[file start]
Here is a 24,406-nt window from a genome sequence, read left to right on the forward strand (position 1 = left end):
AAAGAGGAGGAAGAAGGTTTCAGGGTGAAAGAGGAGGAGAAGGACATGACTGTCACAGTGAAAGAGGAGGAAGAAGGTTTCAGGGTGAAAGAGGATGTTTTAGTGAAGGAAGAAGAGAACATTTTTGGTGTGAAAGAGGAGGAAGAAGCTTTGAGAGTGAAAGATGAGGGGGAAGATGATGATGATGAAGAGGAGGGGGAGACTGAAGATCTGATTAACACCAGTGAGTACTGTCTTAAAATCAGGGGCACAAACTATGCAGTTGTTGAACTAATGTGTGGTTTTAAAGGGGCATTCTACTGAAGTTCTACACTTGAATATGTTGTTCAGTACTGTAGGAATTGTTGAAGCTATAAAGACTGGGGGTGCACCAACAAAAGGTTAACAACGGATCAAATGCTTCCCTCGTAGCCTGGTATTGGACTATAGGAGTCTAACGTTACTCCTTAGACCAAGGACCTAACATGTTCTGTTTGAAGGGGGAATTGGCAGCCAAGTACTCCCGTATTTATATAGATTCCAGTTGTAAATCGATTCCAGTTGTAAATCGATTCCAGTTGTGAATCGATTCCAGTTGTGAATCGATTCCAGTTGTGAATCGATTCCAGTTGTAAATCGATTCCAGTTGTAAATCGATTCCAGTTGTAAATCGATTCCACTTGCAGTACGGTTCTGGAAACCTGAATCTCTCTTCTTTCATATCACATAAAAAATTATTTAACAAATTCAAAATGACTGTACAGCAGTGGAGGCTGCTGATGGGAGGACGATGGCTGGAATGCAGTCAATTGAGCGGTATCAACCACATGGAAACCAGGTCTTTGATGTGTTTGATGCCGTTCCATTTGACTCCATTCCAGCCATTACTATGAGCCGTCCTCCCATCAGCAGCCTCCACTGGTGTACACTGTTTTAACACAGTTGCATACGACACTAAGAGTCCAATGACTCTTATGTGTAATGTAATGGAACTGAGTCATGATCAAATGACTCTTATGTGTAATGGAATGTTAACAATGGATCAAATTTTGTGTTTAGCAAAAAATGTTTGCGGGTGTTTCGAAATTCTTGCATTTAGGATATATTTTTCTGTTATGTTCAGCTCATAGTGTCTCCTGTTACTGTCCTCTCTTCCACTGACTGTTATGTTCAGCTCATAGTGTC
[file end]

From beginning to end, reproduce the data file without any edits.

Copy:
Here is a 24,406-nt window from a genome sequence, read left to right on the forward strand (position 1 = left end):
AAAGAGGAGGAAGAAGGTTTCAGGGTGAAAGAGGAGGAGAAGGACATGACTGTCACAGTGAAAGAGGAGGAAGAAGGTTTCAGGGTGAAAGAGGATGTTTTAGTGAAGGAAGAAGAGAACATTTTTGGTGTGAAAGAGGAGGAAGAAGCTTTGAGAGTGAAAGATGAGGGGGAAGATGATGATGATGAAGAGGAGGGGGAGACTGAAGATCTGATTAACACCAGTGAGTACTGTCTTAAAATCAGGGGCACAAACTATGCAGTTGTTGAACTAATGTGTGGTTTTAAAGGGGCATTCTACTGAAGTTCTACACTTGAATATGTTGTTCAGTACTGTAGGAATTGTTGAAGCTATAAAGACTGGGGGTGCACCAACAAAAGGTTAACAACGGATCAAATGCTTCCCTCGTAGCCTGGTATTGGACTATAGGAGTCTAACGTTACTCCTTAGACCAAGGACCTAACATGTTCTGTTTGAAGGGGGAATTGGCAGCCAAGTACTCCCGTATTTATATAGATTCCAGTTGTAAATCGATTCCAGTTGTAAATCGATTCCAGTTGTGAATCGATTCCAGTTGTGAATCGATTCCAGTTGTGAATCGATTCCAGTTGTAAATCGATTCCAGTTGTAAATCGATTCCAGTTGTAAATCGATTCCACTTGCAGTACGGTTCTGGAAACCTGAATCTCTCTTCTTTCATATCACATAAAAAATTATTTAACAAATTCAAAATGACTGTACAGCAGTGGAGGCTGCTGATGGGAGGACGATGGCTGGAATGCAGTCAATTGAGCGGTATCAACCACATGGAAACCAGGTCTTTGATGTGTTTGATGCCGTTCCATTTGACTCCATTCCAGCCATTACTATGAGCCGTCCTCCCATCAGCAGCCTCCACTGGTGTACACTGTTTTAACACAGTTGCATACGACACTAAGAGTCCAATGACTCTTATGTGTAATGTAATGGAACTGAGTCATGATCAAATGACTCTTATGTGTAATGGAATGTTAACAATGGATCAAATTTTGTGTTTAGCAAAAAATGTTTGCGGGTGTTTCGAAATTCTTGCATTTAGGATATATTTTTCTGTTATGTTCAGCTCATAGTGTCTCCTGTTACTGTCCTCTCTTCCACTGACTGTTATGTTCAGCTCATAGTGTC